The proper flex and overall weight will allow the player to optimize clubhead speed at impact, where it really matters.

Loft determines ball flight. Ball flight determines distance. These are generalizations as loft can be altered by stance and swing. Ball flight and distance are also affected by the ball type used. Some balls spin more than others, some fly higher than others, and some roll more than others. Loft is also affected by club design. Some clubs emphasize weight near the sole/bottom of the club, others at the center of mass of the clubhead. A club with more sole weight may launch the ball higher than one with more weight in the center of the face.

An advanced player may want clubs that let him/her "work" the ball left to right or right to left at will. A newer player may want a club that forgives off center hits more than one that works the ball.

A good clubfitter will listen to a player's needs and desires, ask about physical limitations, watch them hit some balls, then try out different clubs with different characteristics to try to determine the optimum set for that individual.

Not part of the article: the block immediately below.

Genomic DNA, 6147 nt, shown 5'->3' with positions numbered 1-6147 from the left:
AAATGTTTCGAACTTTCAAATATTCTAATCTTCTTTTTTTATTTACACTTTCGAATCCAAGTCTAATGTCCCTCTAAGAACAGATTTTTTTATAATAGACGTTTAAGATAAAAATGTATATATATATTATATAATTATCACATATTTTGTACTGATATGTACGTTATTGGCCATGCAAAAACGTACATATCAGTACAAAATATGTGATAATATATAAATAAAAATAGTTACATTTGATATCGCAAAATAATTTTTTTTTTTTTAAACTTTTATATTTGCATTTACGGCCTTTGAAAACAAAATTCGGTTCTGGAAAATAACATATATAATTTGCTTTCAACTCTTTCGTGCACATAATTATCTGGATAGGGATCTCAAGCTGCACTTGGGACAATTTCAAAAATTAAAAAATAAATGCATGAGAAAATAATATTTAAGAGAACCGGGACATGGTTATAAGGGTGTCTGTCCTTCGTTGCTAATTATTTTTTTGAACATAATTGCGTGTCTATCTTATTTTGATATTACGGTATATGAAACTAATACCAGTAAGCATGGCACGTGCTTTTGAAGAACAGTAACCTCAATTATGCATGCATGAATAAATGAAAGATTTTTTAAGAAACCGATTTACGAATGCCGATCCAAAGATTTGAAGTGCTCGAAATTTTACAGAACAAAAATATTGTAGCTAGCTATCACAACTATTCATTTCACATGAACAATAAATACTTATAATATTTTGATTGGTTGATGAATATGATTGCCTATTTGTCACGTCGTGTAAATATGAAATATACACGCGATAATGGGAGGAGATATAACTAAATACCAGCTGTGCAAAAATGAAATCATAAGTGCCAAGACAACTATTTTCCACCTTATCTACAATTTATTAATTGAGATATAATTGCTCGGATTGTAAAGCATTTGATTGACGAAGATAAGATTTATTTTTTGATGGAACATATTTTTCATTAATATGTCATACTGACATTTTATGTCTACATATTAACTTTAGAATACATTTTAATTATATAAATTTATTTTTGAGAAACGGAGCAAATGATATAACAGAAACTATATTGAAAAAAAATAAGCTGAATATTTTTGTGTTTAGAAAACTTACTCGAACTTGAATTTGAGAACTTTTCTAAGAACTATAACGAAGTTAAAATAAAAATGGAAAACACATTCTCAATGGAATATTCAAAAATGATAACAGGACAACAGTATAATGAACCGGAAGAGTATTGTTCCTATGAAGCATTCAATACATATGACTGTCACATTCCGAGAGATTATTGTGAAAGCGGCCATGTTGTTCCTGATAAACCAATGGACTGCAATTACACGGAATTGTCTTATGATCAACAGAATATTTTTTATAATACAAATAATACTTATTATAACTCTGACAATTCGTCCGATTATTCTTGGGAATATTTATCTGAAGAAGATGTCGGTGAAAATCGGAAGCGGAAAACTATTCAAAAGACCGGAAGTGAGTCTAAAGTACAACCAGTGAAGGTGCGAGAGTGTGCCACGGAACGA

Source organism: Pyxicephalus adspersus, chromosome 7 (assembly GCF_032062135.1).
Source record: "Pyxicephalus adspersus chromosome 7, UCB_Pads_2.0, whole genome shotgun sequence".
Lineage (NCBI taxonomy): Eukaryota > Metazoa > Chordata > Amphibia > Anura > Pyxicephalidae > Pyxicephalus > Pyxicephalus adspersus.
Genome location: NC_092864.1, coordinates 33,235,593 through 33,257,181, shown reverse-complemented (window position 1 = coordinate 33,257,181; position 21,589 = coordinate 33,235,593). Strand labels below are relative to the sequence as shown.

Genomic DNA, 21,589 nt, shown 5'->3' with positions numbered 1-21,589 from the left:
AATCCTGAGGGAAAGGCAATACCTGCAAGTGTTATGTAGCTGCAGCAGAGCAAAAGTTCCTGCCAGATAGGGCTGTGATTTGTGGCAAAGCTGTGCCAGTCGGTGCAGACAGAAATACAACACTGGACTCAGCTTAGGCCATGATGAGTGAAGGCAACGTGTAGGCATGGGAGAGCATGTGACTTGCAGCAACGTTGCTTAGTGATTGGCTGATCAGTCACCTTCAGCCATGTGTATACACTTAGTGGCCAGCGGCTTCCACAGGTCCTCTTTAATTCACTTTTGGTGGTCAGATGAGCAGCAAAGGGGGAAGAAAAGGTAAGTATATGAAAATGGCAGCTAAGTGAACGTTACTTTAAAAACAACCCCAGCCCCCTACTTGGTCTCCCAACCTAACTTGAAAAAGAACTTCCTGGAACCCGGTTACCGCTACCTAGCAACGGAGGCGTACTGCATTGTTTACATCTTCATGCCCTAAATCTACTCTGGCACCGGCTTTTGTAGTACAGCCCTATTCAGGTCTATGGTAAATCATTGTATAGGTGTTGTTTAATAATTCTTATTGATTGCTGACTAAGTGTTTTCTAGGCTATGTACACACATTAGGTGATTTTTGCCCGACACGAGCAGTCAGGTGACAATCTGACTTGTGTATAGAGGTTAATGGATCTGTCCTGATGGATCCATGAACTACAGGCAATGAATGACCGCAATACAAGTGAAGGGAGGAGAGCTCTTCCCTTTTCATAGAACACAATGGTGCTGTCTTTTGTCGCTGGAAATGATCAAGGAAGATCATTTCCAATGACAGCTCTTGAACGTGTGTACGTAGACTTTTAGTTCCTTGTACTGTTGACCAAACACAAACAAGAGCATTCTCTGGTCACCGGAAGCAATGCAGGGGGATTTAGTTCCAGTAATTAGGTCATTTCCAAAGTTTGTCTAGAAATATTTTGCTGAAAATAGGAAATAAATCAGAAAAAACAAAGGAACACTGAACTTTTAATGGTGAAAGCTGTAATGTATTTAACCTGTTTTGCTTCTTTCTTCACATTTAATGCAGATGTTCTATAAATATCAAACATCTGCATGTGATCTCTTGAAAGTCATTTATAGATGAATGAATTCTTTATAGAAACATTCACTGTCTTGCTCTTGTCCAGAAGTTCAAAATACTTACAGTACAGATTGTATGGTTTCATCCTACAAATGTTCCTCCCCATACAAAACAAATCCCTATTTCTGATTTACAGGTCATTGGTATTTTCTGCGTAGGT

If an individual is going to take up the game seriously, meaning lessons, frequent practice, and playing, then they will likely need a new fitting as their game progresses. But the clubs will still be useful. A recreational, social, golfer who is less interested in lessons, practice, etc., may not need a subsequent fitting.

Wow, that got long. Hope it's not clear as mud now.
I am printing this. We certainly have expert help here on this forum. Thank you Mike!
  #23  
Old 04-08-2011, 05:41 PM
Jhooman Jhooman is offline
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Mike

That was amazing, thank you so much.
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  #24  
Old 04-09-2011, 08:46 AM
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Default Better Indian, or better arrows?

On a trip to Hawaii 2 years ago, Kathy and I played golf on two courses:

Course #1 -- Top notch, relatively expensive, we rented quality clubs. I shot so-so.

Course #2 -- Not top notch, lower greens fees, we rented banged-up, so-so clubs (the only ones available). I shot better!

So...the question is...what makes for a better golfer? Being a better Indian (player), or having better arrows (clubs)? In the end, I think the former.